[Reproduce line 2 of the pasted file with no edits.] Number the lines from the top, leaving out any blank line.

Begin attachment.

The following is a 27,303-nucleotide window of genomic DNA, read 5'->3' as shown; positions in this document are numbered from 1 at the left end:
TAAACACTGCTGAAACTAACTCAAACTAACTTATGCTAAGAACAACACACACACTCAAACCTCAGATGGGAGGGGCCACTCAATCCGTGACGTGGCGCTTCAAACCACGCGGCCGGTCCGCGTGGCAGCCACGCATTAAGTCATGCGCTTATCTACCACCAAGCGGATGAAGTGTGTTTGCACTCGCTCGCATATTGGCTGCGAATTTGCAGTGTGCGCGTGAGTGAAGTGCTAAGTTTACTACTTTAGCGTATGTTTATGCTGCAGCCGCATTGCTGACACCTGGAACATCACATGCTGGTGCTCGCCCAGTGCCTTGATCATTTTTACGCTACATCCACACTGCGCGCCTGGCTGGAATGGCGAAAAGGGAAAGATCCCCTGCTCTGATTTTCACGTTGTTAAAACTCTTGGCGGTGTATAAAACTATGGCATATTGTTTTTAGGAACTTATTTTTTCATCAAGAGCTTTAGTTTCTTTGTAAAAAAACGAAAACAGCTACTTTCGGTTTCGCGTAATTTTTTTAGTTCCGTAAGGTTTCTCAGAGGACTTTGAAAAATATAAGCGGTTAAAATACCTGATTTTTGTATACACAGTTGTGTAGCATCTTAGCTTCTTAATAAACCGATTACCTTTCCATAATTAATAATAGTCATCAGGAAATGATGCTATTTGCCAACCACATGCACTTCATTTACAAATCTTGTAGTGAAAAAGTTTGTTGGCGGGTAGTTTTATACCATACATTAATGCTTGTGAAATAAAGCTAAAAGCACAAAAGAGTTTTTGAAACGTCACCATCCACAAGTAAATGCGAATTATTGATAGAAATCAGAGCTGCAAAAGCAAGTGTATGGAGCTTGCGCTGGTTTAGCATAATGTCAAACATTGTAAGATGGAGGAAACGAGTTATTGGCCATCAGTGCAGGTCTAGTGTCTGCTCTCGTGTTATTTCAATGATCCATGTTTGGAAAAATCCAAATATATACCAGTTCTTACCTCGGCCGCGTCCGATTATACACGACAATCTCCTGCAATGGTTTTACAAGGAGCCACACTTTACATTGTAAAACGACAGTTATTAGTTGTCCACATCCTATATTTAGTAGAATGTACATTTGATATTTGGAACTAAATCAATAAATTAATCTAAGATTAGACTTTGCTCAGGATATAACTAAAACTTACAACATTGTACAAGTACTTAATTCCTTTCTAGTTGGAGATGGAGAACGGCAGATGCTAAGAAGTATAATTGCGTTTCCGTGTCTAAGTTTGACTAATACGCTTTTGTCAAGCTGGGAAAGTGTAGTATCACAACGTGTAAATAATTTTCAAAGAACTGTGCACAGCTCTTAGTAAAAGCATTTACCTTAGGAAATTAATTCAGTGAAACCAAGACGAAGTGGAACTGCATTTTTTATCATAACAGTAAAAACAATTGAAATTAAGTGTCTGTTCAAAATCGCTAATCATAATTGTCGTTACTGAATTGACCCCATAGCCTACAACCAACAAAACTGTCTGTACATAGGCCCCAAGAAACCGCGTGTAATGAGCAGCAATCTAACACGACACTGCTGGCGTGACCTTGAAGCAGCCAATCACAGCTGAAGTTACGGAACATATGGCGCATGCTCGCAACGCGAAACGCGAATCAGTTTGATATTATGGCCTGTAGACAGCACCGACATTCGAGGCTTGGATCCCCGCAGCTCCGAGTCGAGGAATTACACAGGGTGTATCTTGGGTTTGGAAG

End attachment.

TAAACACTGCTGAAACTAACTCAAACTAACTTATGCTAAGAACAACACACACACTCAAACCTCAGATGGGAGGGGCCACTCAATCCGTGACGTGGCGCTTCAAACCACGCGGCCGGTCCGCGTGGCAGCCACGCATTAAGTCATGCGCTTATCTACCACCAAGCGGATGAAGTGTGTTTGCACTCGCTCGCATATTGGCTGCGAATTTGCAGTGTGCGCGTGAGTGAAGTGCTAAGTTTACTACTTTAGCGTATGTTTATGCTGCAGCCGCATTGCTGACACCTGGAACATCACATGCTGGTGCTCGCCCAGTGCCTTGATCATTTTTACGCTACATCCACACTGCGCGCCTGGCTGGAATGGCGAAAAGGGAAAGATCCCCTGCTCTGATTTTCACGTTGTTAAAACTCTTGGCGGTGTATAAAACTATGGCATATTGTTTTTAGGAACTTATTTTTTCATCAAGAGCTTTAGTTTCTTTGTAAAAAAACGAAAACAGCTACTTTCGGTTTCGCGTAATTTTTTTAGTTCCGTAAGGTTTCTCAGAGGACTTTGAAAAATATAAGCGGTTAAAATACCTGATTTTTGTATACACAGTTGTGTAGCATCTTAGCTTCTTAATAAACCGATTACCTTTCCATAATTAATAATAGTCATCAGGAAATGATGCTATTTGCCAACCACATGCACTTCATTTACAAATCTTGTAGTGAAAAAGTTTGTTGGCGGGTAGTTTTATACCATACATTAATGCTTGTGAAATAAAGCTAAAAGCACAAAAGAGTTTTTGAAACGTCACCATCCACAAGTAAATGCGAATTATTGATAGAAATCAGAGCTGCAAAAGCAAGTGTATGGAGCTTGCGCTGGTTTAGCATAATGTCAAACATTGTAAGATGGAGGAAACGAGTTATTGGCCATCAGTGCAGGTCTAGTGTCTGCTCTCGTGTTATTTCAATGATCCATGTTTGGAAAAATCCAAATATATACCAGTTCTTACCTCGGCCGCGTCCGATTATACACGACAATCTCCTGCAATGGTTTTACAAGGAGCCACACTTTACATTGTAAAACGACAGTTATTAGTTGTCCACATCCTATATTTAGTAGAATGTACATTTGATATTTGGAACTAAATCAATAAATTAATCTAAGATTAGACTTTGCTCAGGATATAACTAAAACTTACAACATTGTACAAGTACTTAATTCCTTTCTAGTTGGAGATGGAGAACGGCAGATGCTAAGAAGTATAATTGCGTTTCCGTGTCTAAGTTTGACTAATACGCTTTTGTCAAGCTGGGAAAGTGTAGTATCACAACGTGTAAATAATTTTCAAAGAACTGTGCACAGCTCTTAGTAAAAGCATTTACCTTAGGAAATTAATTCAGTGAAACCAAGACGAAGTGGAACTGCATTTTTTATCATAACAGTAAAAACAATTGAAATTAAGTGTCTGTTCAAAATCGCTAATCATAATTGTCGTTACTGAATTGACCCCATAGCCTACAACCAACAAAACTGTCTGTACATAGGCCCCAAGAAACCGCGTGTAATGAGCAGCAATCTAACACGACACTGCTGGCGTGACCTTGAAGCAGCCAATCACAGCTGAAGTTACGGAACATATGGCGCATGCTCGCAACGCGAAACGCGAATCAGTTTGATATTATGGCCTGTAGACAGCACCGACATTCGAGGCTTGGATCCCCGCAGCTCCGAGTCGAGGAATTACACAGGGTGTATCTTGGGTTTGGAAG